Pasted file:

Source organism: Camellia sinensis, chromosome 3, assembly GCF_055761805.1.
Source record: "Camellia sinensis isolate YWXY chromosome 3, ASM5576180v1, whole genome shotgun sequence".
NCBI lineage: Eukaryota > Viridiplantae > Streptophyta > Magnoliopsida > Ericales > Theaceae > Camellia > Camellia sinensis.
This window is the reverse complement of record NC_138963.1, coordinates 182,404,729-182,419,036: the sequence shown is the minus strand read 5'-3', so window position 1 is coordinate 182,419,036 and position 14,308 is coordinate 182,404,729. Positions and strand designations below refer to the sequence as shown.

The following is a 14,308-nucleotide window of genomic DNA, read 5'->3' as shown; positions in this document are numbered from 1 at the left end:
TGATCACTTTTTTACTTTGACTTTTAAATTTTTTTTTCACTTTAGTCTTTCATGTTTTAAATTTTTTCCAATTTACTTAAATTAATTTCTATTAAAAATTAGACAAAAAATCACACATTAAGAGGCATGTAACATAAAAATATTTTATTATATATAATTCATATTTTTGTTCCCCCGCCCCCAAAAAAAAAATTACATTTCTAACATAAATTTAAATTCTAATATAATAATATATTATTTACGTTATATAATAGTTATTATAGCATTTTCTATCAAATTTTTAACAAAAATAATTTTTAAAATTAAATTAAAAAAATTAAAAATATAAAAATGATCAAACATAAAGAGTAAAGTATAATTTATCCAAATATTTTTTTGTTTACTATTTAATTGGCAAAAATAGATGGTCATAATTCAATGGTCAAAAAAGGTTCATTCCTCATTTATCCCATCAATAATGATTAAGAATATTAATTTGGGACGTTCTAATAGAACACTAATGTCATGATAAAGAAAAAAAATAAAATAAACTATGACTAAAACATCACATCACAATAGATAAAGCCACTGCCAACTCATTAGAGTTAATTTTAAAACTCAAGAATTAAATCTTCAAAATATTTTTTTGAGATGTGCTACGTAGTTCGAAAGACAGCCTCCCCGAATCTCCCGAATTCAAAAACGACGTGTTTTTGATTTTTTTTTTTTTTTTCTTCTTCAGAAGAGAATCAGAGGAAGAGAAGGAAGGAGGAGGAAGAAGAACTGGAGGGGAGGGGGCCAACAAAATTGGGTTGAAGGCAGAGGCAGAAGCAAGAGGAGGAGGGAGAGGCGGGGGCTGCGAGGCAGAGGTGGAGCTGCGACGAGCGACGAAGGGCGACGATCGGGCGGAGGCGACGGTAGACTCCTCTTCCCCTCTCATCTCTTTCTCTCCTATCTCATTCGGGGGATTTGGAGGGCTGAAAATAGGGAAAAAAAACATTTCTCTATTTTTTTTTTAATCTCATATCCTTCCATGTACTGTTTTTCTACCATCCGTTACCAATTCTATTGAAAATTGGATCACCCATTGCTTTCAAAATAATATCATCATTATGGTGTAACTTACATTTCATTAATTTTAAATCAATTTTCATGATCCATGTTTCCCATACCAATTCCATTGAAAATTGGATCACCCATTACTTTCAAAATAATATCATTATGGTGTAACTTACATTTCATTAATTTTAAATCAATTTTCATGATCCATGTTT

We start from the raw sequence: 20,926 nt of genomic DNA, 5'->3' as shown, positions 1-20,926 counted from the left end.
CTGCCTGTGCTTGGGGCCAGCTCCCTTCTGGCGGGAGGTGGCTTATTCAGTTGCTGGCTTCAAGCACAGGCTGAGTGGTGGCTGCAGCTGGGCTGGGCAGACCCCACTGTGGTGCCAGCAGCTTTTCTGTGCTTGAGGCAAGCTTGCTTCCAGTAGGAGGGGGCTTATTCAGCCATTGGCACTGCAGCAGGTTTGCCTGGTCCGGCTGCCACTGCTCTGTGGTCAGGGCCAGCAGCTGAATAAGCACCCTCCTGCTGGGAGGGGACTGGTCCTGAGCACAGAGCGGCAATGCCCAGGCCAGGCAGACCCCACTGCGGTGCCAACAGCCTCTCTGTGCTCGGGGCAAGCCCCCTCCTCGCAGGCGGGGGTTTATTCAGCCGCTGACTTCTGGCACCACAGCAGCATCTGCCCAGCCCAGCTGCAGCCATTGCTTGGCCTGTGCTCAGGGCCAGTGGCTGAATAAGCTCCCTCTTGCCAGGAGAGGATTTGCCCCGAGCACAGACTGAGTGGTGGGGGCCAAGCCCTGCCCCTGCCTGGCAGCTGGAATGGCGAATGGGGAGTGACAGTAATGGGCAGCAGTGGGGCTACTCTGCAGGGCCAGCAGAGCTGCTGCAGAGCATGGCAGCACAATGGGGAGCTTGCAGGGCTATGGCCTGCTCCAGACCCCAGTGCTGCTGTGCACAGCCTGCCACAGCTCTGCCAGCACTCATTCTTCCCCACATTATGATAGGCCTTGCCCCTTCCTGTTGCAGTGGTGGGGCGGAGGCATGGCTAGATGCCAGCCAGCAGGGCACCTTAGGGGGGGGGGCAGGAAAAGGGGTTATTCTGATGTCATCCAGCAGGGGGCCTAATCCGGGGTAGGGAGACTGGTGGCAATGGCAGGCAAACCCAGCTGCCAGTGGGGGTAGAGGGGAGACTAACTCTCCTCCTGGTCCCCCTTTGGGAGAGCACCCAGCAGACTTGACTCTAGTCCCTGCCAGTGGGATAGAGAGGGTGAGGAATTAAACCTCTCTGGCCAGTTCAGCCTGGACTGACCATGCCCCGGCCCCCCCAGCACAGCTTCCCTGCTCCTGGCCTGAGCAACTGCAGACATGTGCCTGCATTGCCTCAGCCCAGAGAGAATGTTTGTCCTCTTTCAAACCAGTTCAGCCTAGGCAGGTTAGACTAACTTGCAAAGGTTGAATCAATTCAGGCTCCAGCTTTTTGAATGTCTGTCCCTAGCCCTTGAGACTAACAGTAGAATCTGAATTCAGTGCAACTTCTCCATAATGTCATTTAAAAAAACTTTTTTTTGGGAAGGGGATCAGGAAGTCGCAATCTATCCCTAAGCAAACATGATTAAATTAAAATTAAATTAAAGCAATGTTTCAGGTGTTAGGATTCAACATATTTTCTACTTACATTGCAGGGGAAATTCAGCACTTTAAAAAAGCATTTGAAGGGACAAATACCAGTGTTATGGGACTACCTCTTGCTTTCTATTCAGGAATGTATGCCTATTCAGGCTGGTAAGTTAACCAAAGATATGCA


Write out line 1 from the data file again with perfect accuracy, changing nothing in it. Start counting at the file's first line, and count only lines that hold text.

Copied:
Source organism: Camellia sinensis, chromosome 3, assembly GCF_055761805.1.